Compact Equals

Reposted from: http://www.obix-labs.com/blogs/highOctaneJava/

In this post, I will demonstrate an effective and compact way to override Java's equals(...) method. To begin, please download the reference source code for the article and open it up in your preferred IDE. When laid out in the Eclipse IDE, the project will look as follows:

Code Layout

The sample consists of two implementations of an address class, both of which are identical in every way except for their respective implementations of equals(...). The first class Address.java implements equals(...) in the more common longform fashion, whilst AddressV2.java uses my compact solution. Before looking at the alternative implementations, let us first list the attributes of these classes on which the equality test will be based:

	private Integer houseNumber;
	private String street;
	private String city;
	private String stateOrProvince;
	private String country;

Now, let us look at the longform equality test based on these attributes, as implemented in Address.java, and, which is excerpted below. As you can see, it works by initially comparing the object references and type, and then proceeds to test each individual class attribute against the matching attribute value taken from the argument. It is this later part that consumes the most real estate, and which I also find more tedious to follow and code.

	@Override
	public boolean equals(Object obj) 
	{
		if (this == obj)
			return true;
		if (obj == null)
			return false;
		if (getClass() != obj.getClass())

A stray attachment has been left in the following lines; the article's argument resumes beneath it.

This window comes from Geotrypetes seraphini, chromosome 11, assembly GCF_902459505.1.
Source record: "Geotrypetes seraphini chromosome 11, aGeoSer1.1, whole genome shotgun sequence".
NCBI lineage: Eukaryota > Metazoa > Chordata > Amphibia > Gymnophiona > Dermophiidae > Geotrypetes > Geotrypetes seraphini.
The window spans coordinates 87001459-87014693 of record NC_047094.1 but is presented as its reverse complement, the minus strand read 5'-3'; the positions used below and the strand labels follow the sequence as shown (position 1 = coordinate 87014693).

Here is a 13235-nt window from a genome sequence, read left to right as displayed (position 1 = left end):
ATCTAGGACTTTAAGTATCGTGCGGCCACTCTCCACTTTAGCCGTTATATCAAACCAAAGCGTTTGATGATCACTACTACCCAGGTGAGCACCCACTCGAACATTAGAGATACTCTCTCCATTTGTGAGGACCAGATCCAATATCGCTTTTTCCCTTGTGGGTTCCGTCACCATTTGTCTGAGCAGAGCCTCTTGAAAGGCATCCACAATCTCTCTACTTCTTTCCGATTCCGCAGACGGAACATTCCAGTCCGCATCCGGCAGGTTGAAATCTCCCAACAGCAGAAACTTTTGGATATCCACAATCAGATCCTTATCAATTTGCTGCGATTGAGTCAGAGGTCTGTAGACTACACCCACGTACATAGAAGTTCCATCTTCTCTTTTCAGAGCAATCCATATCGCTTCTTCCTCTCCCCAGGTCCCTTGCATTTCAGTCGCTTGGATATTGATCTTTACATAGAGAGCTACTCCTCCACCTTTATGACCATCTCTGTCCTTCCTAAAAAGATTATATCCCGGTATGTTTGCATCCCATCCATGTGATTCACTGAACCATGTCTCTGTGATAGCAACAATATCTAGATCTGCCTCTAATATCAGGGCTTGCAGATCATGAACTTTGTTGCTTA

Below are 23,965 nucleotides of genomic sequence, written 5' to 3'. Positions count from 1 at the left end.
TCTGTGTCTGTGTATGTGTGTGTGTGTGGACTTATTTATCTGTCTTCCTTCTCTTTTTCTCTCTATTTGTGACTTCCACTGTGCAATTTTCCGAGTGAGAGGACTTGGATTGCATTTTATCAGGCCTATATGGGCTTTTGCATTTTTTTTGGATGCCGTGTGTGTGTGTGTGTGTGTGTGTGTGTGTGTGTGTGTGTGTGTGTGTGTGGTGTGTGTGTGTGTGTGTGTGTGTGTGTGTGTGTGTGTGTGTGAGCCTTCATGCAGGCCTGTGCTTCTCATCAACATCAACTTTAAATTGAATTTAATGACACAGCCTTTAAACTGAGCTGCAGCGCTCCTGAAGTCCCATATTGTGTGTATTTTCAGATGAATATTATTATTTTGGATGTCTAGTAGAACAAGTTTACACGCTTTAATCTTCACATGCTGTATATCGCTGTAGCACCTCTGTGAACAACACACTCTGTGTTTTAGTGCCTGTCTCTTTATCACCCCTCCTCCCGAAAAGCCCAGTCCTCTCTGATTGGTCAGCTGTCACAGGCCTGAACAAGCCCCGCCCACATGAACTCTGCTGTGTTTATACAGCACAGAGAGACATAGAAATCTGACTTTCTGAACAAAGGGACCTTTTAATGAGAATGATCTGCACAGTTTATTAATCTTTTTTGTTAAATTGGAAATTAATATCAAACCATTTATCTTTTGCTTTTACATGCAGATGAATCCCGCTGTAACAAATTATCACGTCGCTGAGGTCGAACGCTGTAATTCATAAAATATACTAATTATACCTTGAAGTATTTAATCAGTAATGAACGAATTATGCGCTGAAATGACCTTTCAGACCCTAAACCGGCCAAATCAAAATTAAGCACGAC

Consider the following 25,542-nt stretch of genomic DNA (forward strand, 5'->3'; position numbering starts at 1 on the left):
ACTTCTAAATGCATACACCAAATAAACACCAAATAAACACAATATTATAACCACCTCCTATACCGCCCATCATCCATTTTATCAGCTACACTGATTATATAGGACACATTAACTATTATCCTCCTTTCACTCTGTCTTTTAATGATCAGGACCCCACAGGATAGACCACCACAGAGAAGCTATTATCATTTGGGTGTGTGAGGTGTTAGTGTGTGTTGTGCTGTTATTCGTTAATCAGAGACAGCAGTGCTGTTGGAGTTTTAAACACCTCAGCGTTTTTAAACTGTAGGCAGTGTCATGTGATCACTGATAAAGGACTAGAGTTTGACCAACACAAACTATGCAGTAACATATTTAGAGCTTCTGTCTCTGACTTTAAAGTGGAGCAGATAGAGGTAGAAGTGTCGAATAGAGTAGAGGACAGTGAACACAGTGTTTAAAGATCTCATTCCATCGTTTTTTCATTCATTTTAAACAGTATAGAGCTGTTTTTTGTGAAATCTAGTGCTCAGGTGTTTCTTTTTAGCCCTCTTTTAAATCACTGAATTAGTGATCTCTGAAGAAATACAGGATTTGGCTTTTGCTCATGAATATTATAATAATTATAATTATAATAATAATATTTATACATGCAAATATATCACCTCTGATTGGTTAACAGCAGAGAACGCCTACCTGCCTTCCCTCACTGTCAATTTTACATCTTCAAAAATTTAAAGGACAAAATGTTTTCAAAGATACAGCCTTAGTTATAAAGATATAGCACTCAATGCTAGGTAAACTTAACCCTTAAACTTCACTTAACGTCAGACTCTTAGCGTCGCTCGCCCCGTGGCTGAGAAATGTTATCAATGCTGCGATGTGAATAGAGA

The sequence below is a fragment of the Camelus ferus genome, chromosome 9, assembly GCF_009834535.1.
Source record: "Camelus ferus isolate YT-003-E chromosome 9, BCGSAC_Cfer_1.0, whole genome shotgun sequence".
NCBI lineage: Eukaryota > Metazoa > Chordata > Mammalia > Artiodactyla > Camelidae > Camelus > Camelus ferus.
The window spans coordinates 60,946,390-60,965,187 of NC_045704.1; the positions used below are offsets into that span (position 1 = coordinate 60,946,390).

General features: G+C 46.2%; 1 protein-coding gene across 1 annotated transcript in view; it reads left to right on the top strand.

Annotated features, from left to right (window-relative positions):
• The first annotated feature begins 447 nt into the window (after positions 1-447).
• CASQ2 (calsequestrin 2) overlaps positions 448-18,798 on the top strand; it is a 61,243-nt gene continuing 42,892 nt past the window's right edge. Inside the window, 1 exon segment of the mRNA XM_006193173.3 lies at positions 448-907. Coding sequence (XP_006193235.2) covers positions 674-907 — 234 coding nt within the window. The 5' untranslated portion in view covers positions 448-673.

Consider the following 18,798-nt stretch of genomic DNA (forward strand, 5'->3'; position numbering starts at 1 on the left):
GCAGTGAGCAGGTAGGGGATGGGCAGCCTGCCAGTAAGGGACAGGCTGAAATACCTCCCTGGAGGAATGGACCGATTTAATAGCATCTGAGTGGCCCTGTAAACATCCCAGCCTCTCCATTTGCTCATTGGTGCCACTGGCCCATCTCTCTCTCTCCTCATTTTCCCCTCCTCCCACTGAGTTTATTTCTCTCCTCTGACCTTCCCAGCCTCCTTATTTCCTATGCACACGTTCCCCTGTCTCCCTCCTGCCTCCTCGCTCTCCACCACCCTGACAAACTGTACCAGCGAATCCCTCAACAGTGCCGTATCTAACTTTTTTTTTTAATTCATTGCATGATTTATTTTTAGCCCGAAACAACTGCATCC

return false;
		
		Address other = (Address) obj;
		
		if (city == null) 
		{
			if (other.city != null)
				return false;
		} 
		else if (!city.equals(other.city))
			return false;
		
		if (country == null) 
		{
			if (other.country != null)
				return false;
		} 
		else if (!country.equals(other.country))
			return false;
		
		if (houseNumber == null) 
		{
			if (other.houseNumber != null)
				return false;
		} 
		else if (!houseNumber.equals(other.houseNumber))
			return false;
		
		if (stateOrProvince == null) 
		{
			if (other.stateOrProvince != null)
				return false;
		} 
		else if (!stateOrProvince.equals(other.stateOrProvince))
			return false;
		
		if (street == null) 
		{
			if (other.street != null)
				return false;
		} 
		else if (!street.equals(other.street))
			return false;
		
		return true;
	}

What if it was possible to remove the need for the longform attribute comparisons? Surely this would make the method considerably shorter and easier to follow? This is precisely the approach taken in AddressV2.java, whose equals(...) implementation is excerpted below.

	@Override
	public boolean equals(Object obj) 
	{
		boolean result;
		
		if (this == obj)
			result = true;
		else if (obj!=null && getClass() == obj.getClass())
		{
			AddressV2 other = (AddressV2) obj;
			
			Object[] fields = 
				{houseNumber, street, city, stateOrProvince, country};
			
			Object[] otherFields = 
						{other.houseNumber, other.street, other.city, 
						other.stateOrProvince, other.country};
			
			result = Arrays.equals(fields, otherFields);
		}
		else result = false;
			
		return result;
	}

I hope the reader will agree that the above implementation is not only considerably shorter but also more legible. It works simply by encapsulating the attribute values to be compared in two arrays: one for the instance on which the method is invoked; and the other for the object being compared to it. The two arrays can then simply be compared using the Arrays.equals(...) method; thus leading to a much more compact piece of code – hence the name of the technique.

Note however that if one of your class attributes is an array in itself, then you may want to consider performing the array comparison with the Arrays.deepEquals(...) method, which is better suited to comparing arrays of arbitrary depth.